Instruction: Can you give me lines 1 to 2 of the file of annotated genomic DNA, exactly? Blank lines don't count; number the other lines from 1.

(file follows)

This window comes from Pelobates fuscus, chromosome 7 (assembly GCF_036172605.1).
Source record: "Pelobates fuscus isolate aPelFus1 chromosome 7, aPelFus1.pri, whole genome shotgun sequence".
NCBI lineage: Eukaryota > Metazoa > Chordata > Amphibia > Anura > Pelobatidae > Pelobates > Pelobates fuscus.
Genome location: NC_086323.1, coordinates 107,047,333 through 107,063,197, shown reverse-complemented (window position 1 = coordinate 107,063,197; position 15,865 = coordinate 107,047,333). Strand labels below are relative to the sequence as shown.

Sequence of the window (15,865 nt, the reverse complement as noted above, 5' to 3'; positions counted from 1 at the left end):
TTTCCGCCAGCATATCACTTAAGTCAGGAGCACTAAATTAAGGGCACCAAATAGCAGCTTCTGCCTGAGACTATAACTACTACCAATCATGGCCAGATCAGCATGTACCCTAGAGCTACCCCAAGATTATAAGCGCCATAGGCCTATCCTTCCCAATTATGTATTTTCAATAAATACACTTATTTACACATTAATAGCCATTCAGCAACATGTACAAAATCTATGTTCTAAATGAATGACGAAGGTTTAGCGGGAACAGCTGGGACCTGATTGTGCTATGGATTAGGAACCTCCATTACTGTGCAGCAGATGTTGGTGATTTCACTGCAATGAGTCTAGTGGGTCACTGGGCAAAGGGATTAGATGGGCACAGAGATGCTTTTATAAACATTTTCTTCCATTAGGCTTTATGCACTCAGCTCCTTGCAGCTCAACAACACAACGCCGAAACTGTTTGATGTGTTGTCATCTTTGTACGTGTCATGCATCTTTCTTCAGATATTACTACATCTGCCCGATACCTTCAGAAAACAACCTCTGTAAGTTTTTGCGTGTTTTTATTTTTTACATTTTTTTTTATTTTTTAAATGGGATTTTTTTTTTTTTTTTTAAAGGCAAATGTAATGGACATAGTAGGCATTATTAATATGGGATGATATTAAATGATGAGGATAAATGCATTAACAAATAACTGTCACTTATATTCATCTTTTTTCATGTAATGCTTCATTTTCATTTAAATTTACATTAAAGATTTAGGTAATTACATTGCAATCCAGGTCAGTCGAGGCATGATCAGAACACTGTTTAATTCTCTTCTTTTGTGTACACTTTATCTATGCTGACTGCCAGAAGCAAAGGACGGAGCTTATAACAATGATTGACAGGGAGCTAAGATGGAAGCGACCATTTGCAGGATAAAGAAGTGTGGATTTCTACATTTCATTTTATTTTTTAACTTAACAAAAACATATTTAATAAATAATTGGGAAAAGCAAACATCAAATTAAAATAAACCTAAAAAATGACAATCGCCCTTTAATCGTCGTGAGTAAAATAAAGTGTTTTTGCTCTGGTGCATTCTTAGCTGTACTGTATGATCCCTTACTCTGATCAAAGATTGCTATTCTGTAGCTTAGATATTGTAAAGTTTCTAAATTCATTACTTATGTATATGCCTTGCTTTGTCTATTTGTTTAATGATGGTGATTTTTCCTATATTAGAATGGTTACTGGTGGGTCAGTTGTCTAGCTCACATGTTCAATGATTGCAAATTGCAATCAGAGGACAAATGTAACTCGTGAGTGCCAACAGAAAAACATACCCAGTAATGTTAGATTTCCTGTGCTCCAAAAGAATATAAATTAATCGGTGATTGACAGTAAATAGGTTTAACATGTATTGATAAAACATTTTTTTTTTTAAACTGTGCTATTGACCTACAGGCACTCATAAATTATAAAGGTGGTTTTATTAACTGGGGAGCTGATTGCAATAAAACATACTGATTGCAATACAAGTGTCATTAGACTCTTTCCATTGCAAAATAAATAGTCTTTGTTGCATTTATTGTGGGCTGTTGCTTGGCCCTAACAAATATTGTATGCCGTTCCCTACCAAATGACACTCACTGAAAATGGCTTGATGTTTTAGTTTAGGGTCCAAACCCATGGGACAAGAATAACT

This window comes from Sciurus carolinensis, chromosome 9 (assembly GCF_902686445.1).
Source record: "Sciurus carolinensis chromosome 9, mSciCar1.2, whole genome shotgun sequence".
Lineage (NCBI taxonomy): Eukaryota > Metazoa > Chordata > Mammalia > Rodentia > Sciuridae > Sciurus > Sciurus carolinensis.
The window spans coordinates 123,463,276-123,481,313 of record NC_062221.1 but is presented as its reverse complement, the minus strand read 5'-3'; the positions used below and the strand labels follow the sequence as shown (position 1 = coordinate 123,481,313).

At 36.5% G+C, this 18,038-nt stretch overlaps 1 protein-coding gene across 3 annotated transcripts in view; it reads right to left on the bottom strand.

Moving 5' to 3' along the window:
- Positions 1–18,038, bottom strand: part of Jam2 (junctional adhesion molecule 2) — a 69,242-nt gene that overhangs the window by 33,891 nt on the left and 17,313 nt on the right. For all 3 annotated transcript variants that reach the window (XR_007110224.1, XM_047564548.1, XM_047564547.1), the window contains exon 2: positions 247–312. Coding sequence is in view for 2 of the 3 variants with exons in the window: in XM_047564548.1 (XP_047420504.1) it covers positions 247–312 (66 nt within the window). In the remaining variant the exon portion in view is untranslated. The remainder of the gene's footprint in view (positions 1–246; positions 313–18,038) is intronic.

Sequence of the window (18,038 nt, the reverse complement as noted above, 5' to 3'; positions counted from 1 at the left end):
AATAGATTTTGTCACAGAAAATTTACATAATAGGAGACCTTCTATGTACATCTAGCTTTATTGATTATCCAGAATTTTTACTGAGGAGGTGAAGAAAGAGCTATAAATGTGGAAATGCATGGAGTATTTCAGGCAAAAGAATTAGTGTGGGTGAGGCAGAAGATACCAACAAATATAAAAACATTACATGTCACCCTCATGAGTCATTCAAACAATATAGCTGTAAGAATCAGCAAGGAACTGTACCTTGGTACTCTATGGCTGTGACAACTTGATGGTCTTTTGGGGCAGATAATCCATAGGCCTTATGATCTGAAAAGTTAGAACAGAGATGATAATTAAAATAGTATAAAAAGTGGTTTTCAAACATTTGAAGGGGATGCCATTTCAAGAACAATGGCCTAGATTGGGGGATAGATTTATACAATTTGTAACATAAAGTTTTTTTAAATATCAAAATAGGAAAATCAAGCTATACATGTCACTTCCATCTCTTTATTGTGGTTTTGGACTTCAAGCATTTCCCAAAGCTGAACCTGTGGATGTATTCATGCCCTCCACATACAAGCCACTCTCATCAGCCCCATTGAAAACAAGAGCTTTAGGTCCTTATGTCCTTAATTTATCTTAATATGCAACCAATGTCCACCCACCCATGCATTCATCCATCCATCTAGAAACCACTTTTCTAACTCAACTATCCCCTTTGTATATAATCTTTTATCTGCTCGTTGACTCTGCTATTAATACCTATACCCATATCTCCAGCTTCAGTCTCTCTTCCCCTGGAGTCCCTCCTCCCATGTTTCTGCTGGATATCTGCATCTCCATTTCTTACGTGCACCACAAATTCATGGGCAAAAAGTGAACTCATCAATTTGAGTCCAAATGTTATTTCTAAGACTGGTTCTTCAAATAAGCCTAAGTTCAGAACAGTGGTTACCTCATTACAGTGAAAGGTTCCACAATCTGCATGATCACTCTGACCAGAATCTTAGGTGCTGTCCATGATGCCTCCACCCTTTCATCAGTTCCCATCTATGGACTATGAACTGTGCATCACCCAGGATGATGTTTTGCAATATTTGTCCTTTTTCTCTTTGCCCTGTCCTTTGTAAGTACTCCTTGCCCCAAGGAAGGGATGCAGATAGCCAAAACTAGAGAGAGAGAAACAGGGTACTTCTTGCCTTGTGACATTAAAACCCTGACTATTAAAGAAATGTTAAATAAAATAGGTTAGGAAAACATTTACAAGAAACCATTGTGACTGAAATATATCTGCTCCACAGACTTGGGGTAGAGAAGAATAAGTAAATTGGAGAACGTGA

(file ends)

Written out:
This window comes from Pelobates fuscus, chromosome 7 (assembly GCF_036172605.1).
Source record: "Pelobates fuscus isolate aPelFus1 chromosome 7, aPelFus1.pri, whole genome shotgun sequence".